Seadrill (SDRL)

Seadrill (SDRL, NYSE) switched its listing from the Oslo Stock Exchange to the New York Stock Exchange in mid-April, a move that dramatically increases the company’s visibility and its ability to use its stock as currency for acquisitions. The firm has a long history of growth via acquisitions, including its ongoing bid to take full control of Scorpion Offshore, a company that focuses on shallow-water jackup rigs used in international markets. Day rates for jackup rigs appear to be improving after a slowdown in 2008-09; in fact, Seadrill recently leased one of its jackup rigs to Statoil (STO, NYSE) for $650 million. This five-year deal equates to a day rate of around $350,000—a high rate for that class of rig. Seadrill makes no secret that it plans to expand in deepwater markets. CEO Alf Thorkildsen recently noted that the company is interested in acquiring firms with exposure to the deepwater Golden Triangle—Brazil, West Africa and the deepwater Gulf of Mexico. And Seadrill already has an enviable backlog of contracts covering its existing deepwater rigs. … Shareholders will benefit from Seadrill’s backlog because the company pays out most of its cash as a dividend. The quarterly payout currently stands at $0.55, roughly equivalent to a 9% yield at current prices. The acquisition of Scorpion Offshore and the completion of two rigs under construction could spell significant upside for the dividend payout. By my estimates, Seadrill could pay as much as $0.70 per quarter in a year’s time; the stock could easily hit 40 in that event. With a solid dividend yield, upside from new contracts and a young deepwater fleet, Seadrill is a better buy than Transocean—and there’s no need to worry about Horizon-related liability. Buy Seadrill under 29.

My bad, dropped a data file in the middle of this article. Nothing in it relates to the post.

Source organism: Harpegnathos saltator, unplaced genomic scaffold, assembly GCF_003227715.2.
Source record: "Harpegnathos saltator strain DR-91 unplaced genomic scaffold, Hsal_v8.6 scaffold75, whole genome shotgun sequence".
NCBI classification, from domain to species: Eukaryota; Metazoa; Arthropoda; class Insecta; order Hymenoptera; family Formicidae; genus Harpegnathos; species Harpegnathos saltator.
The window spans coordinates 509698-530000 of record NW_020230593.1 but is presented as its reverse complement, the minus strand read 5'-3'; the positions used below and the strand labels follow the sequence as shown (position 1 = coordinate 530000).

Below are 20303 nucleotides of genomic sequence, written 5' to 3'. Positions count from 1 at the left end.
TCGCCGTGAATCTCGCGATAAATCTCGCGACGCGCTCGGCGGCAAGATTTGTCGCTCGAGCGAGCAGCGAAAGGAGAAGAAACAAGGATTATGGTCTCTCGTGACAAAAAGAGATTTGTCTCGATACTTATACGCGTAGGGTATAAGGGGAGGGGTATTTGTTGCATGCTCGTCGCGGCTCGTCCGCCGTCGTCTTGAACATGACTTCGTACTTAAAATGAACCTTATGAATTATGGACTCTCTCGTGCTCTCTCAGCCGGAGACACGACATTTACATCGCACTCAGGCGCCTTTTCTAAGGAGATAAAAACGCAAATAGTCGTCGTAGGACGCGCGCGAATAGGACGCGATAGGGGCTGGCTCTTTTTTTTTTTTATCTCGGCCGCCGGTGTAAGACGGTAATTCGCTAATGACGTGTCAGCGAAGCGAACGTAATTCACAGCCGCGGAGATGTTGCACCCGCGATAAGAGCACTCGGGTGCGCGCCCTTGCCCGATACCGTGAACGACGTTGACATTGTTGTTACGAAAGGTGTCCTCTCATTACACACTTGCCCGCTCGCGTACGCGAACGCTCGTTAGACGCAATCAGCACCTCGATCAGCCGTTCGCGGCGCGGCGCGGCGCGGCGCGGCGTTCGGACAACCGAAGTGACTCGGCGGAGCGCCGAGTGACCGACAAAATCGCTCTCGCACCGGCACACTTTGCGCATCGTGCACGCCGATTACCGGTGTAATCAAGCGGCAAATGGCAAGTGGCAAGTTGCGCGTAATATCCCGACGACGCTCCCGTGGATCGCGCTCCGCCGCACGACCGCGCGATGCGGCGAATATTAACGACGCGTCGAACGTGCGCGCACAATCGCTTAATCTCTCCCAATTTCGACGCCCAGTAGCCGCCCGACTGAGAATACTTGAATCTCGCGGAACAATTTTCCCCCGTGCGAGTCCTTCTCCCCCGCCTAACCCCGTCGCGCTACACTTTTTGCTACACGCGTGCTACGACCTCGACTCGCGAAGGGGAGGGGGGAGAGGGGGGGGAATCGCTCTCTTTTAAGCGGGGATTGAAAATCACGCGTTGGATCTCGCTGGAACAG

Elliott H. Gue, The Energy Strategist

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